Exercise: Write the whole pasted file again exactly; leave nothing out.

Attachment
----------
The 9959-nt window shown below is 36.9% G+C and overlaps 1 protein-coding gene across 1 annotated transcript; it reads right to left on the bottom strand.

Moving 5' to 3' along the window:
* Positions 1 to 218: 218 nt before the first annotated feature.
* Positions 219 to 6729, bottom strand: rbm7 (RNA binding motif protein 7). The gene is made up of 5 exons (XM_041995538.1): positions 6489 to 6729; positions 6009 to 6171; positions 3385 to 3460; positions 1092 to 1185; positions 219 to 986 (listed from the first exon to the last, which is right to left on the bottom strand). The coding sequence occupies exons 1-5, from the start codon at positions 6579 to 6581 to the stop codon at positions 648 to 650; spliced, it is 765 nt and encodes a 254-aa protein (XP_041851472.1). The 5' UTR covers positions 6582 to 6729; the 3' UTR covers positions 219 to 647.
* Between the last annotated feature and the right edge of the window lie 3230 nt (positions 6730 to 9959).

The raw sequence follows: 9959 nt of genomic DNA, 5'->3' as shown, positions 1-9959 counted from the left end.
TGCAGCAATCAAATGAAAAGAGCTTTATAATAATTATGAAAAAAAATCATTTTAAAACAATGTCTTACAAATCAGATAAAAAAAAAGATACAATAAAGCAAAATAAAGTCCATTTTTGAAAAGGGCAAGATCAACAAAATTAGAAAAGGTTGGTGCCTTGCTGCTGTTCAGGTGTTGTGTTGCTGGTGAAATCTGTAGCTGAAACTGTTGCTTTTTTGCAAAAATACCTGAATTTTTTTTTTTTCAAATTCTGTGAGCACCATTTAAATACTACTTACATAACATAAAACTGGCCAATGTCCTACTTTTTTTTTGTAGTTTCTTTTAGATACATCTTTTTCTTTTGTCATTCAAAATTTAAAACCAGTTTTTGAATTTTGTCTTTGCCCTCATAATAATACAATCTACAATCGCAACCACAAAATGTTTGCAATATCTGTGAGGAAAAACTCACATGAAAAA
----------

The 9959-nt window shown below is 36.9% G+C and overlaps 1 protein-coding gene across 1 annotated transcript; it reads right to left on the bottom strand.

Moving 5' to 3' along the window:
* Positions 1 to 218: 218 nt before the first annotated feature.
* Positions 219 to 6729, bottom strand: rbm7 (RNA binding motif protein 7). The gene is made up of 5 exons (XM_041995538.1): positions 6489 to 6729; positions 6009 to 6171; positions 3385 to 3460; positions 1092 to 1185; positions 219 to 986 (listed from the first exon to the last, which is right to left on the bottom strand). The coding sequence occupies exons 1-5, from the start codon at positions 6579 to 6581 to the stop codon at positions 648 to 650; spliced, it is 765 nt and encodes a 254-aa protein (XP_041851472.1). The 5' UTR covers positions 6582 to 6729; the 3' UTR covers positions 219 to 647.
* Between the last annotated feature and the right edge of the window lie 3230 nt (positions 6730 to 9959).

The raw sequence follows: 9959 nt of genomic DNA, 5'->3' as shown, positions 1-9959 counted from the left end.
TGCAGCAATCAAATGAAAAGAGCTTTATAATAATTATGAAAAAAAATCATTTTAAAACAATGTCTTACAAATCAGATAAAAAAAAAGATACAATAAAGCAAAATAAAGTCCATTTTTGAAAAGGGCAAGATCAACAAAATTAGAAAAGGTTGGTGCCTTGCTGCTGTTCAGGTGTTGTGTTGCTGGTGAAATCTGTAGCTGAAACTGTTGCTTTTTTGCAAAAATACCTGAATTTTTTTTTTTTCAAATTCTGTGAGCACCATTTAAATACTACTTACATAACATAAAACTGGCCAATGTCCTACTTTTTTTTTGTAGTTTCTTTTAGATACATCTTTTTCTTTTGTCATTCAAAATTTAAAACCAGTTTTTGAATTTTGTCTTTGCCCTCATAATAATACAATCTACAATCGCAACCACAAAATGTTTGCAATATCTGTGAGGAAAAACTCACATGAAAAA